With all the debating and soul-searching over the Baseball Hall of Fame voting, there's one thing everyone agrees on: We're sick of all the debating and soul-searching.
It's so unnecessary.
This year's HOF vote will be announced Wednesday, and it looks like nobody's getting in, except three special-committee honorees already announced. Suspected drug cheats Barry Bonds, Roger Clemens and Sammy Sosa got juice-balled.
Nobody gets in, except three dead guys! How uncool is that? It's like kissing your sister when the game is rained out on dime-beer night.
The Hall is in big trouble, now and for a long time. The same boring debate will come back every year, like a re-re-re-gifted fruitcake.
How is this in the best interests of baseball, and, more importantly, in the best interests of us fans?
It's crisis time for the Hall. It's also a golden opportunity.
I was discussing the vote recently with fellow Bay Area columnist Monte Poole. I don't have a HOF vote (something about my criminal background), but I told Poole that if I had one, I probably would not vote for the cheaters.
Poole said he would vote 'em in because (and I paraphrase) the HOF should salute the grand panorama of baseball, the heroes and characters, and even the heroes without character. Bad guys and shady behavior are part of the great show.
Wise man, that Poole. Baseball is not now, nor has it ever been, a gentleman's game (excuse me while I spit tobacco, adjust my cup and sneak back to the clubhouse to chug a six-pack). Why should its Hall of Fame be a gentleman's club?
For starters, we need a simple language fix. Since the Hall opened, voters have been instructed to consider a candidate's character. Lose that clause. If the U.S. Constitution can be changed and reinterpreted, we can tweak the HOF voting criteria.
Can you imagine the Rock and Roll Hall of Fame if it had a character clause? It would be Barry Manilow, Taylor Swift and the Mormon Tabernacle Choir.
The HOF character clause is crazy, anyway. Ty Cobb, on an average day, broke seven or eight Commandments before breakfast. And the idea of guys like me making character judgments is laughable.
Besides, times change. In the Hall's early days, people wanted their heroes pure and chaste. The Hall has been -- as the paper strips on motel toilets used to say -- sanitized for your protection. Now we're more into honesty and reality.
While we're making the change in voting criteria -- and I hereby call for serious discussion on that matter -- we should also make fundamental changes to the physical exhibits.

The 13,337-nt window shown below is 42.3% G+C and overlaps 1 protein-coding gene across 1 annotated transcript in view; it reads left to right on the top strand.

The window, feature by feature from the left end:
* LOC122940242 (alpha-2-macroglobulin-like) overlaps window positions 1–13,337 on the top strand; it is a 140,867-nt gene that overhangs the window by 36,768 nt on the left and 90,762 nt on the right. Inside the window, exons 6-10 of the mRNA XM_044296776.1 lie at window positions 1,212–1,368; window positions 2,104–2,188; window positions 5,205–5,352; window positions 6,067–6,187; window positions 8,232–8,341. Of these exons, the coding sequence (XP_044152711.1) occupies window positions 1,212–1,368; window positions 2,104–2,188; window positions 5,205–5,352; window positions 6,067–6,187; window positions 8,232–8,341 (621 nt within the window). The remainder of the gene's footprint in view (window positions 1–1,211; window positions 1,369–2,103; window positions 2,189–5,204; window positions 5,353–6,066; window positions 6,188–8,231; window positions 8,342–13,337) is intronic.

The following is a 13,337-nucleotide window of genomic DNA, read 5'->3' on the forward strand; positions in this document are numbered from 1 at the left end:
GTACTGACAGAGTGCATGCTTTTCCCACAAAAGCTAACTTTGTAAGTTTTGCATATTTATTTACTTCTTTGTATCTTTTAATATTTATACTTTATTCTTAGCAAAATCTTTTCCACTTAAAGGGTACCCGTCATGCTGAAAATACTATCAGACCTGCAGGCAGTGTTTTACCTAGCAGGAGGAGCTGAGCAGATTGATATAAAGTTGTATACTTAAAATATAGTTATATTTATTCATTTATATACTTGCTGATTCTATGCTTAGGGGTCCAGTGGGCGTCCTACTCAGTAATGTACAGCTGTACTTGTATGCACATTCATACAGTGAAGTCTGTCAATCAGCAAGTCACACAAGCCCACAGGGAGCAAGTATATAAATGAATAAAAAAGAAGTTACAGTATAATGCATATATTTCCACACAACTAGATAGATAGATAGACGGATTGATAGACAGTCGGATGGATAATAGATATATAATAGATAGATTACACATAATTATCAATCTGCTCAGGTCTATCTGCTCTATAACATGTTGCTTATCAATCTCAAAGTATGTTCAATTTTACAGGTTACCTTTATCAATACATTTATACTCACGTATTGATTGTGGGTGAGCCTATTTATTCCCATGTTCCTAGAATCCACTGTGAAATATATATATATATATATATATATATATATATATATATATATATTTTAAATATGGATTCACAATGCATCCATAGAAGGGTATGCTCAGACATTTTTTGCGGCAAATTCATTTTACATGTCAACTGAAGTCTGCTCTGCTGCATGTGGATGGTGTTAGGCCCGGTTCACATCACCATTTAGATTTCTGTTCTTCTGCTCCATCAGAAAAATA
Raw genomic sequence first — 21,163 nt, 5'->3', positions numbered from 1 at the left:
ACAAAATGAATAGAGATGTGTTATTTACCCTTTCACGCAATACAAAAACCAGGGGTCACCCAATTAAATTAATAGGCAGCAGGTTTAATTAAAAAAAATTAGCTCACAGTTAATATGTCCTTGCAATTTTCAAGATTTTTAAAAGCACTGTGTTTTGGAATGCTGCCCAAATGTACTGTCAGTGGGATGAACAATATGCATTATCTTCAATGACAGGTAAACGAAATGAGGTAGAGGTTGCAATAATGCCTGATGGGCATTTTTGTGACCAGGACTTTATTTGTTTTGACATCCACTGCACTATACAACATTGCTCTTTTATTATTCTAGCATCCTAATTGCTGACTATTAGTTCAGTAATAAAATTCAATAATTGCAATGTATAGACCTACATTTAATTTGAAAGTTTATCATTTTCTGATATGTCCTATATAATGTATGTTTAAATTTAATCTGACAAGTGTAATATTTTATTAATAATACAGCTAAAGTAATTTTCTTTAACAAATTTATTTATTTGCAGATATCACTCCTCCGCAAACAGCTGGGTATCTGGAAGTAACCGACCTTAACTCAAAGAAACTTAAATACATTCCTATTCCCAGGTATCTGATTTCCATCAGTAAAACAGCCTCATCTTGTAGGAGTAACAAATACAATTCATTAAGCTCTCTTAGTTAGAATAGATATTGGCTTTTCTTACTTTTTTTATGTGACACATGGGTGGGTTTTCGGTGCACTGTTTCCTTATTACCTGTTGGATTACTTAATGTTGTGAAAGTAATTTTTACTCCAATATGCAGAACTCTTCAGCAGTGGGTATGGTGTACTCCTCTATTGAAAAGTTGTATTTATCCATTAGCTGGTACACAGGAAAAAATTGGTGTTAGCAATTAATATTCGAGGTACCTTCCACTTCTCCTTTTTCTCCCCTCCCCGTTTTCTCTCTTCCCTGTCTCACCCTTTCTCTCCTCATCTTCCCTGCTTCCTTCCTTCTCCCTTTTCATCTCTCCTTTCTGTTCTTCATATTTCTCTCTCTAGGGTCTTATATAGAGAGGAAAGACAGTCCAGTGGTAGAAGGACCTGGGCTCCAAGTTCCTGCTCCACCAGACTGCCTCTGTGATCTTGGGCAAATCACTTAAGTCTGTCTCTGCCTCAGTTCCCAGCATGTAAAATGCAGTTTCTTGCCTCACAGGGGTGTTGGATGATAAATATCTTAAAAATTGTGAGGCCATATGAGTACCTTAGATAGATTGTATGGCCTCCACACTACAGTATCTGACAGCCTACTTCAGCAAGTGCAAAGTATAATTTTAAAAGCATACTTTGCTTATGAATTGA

The Hall is, and always has been, in denial. It focuses entirely on the players' heroics, while overlooking their foibles and felonies. There is nothing to let you know, for instance, that Mickey Mantle was a peeping tom and a proud self-inductee in the Beer Drinkers' Hall of Fame.
I don't propose that we rechristen the sport's shrine the Baseball Hall of Open Sores, but part of the game's charm and rich history is the dark side.
The New & Improved Baseball Hall of Fame could have, for instance, an exhibit on equipment modification -- how bats are corked, how balls are scuffed and loaded, and what players went there.
I'd love to see an interactive adults-only video exhibit titled "A Night on the Town With Babe Ruth."
How about an exhibit featuring the two sides of the currently blackballed Pete Rose -- "Charlie Hustle/Charlie the Hustler."
How about an exhibit on the steroid era? Not a glorification of juicing, but an acknowledgment that an entire generation of players Incredible Hulked themselves with horse syringes.
"Gee, Dad, is that really the Oakland A's clubhouse bathroom stall where Canseco 'roided up? Is that what made him funny in the head?"
The Hall must change to remain relevant -- and to survive. What are we going to do? Go 10 years when the only new enshrinees are the San Diego Chicken and Don Zimmer?
If the HOF doesn't wake up and smell the pine tar, there will be an opportunity for some enterprising baseball lover with a ton of money. Open up your own baseball shrine and blow away Cooperstown.
No law can stop you from launching a knockoff, a Super Hall of Fame. With your unlimited budget, Mark Cuban or Donald Trump, you could buy tons of precious memorabilia, the jerseys and bats and toilet stalls.
Cooperstown is sacred, you say? Sure, but places like Coney Island and Playland at the Beach were considered the ultimate amusement parks until a guy named Walt took the concept to a higher level.
The HOF can survive, but only if we treat it like a fixer-upper.